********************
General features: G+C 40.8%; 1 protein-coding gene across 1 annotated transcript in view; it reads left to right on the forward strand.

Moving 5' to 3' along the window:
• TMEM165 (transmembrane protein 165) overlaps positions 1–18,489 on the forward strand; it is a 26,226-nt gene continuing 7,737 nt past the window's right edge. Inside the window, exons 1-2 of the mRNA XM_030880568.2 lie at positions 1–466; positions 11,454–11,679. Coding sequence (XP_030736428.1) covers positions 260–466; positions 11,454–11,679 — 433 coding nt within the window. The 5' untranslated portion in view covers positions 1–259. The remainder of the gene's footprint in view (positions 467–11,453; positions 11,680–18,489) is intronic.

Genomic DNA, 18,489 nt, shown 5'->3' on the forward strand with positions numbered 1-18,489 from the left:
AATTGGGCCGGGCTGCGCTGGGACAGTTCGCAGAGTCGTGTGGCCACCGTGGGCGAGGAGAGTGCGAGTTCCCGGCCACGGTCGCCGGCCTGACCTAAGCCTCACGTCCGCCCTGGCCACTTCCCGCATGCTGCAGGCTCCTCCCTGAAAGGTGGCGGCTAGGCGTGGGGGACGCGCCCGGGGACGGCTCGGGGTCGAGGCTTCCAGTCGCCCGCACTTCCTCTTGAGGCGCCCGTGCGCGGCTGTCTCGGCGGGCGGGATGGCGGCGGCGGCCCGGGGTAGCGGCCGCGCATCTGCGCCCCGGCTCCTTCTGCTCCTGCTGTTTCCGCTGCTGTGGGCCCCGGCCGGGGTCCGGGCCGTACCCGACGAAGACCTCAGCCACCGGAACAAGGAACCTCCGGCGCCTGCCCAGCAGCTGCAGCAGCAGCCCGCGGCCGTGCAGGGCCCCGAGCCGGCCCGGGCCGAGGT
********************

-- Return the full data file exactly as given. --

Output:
General features: G+C 40.8%; 1 protein-coding gene across 1 annotated transcript in view; it reads left to right on the forward strand.

Moving 5' to 3' along the window:
• TMEM165 (transmembrane protein 165) overlaps positions 1–18,489 on the forward strand; it is a 26,226-nt gene continuing 7,737 nt past the window's right edge. Inside the window, exons 1-2 of the mRNA XM_030880568.2 lie at positions 1–466; positions 11,454–11,679. Coding sequence (XP_030736428.1) covers positions 260–466; positions 11,454–11,679 — 433 coding nt within the window. The 5' untranslated portion in view covers positions 1–259. The remainder of the gene's footprint in view (positions 467–11,453; positions 11,680–18,489) is intronic.

Genomic DNA, 18,489 nt, shown 5'->3' on the forward strand with positions numbered 1-18,489 from the left:
AATTGGGCCGGGCTGCGCTGGGACAGTTCGCAGAGTCGTGTGGCCACCGTGGGCGAGGAGAGTGCGAGTTCCCGGCCACGGTCGCCGGCCTGACCTAAGCCTCACGTCCGCCCTGGCCACTTCCCGCATGCTGCAGGCTCCTCCCTGAAAGGTGGCGGCTAGGCGTGGGGGACGCGCCCGGGGACGGCTCGGGGTCGAGGCTTCCAGTCGCCCGCACTTCCTCTTGAGGCGCCCGTGCGCGGCTGTCTCGGCGGGCGGGATGGCGGCGGCGGCCCGGGGTAGCGGCCGCGCATCTGCGCCCCGGCTCCTTCTGCTCCTGCTGTTTCCGCTGCTGTGGGCCCCGGCCGGGGTCCGGGCCGTACCCGACGAAGACCTCAGCCACCGGAACAAGGAACCTCCGGCGCCTGCCCAGCAGCTGCAGCAGCAGCCCGCGGCCGTGCAGGGCCCCGAGCCGGCCCGGGCCGAGGT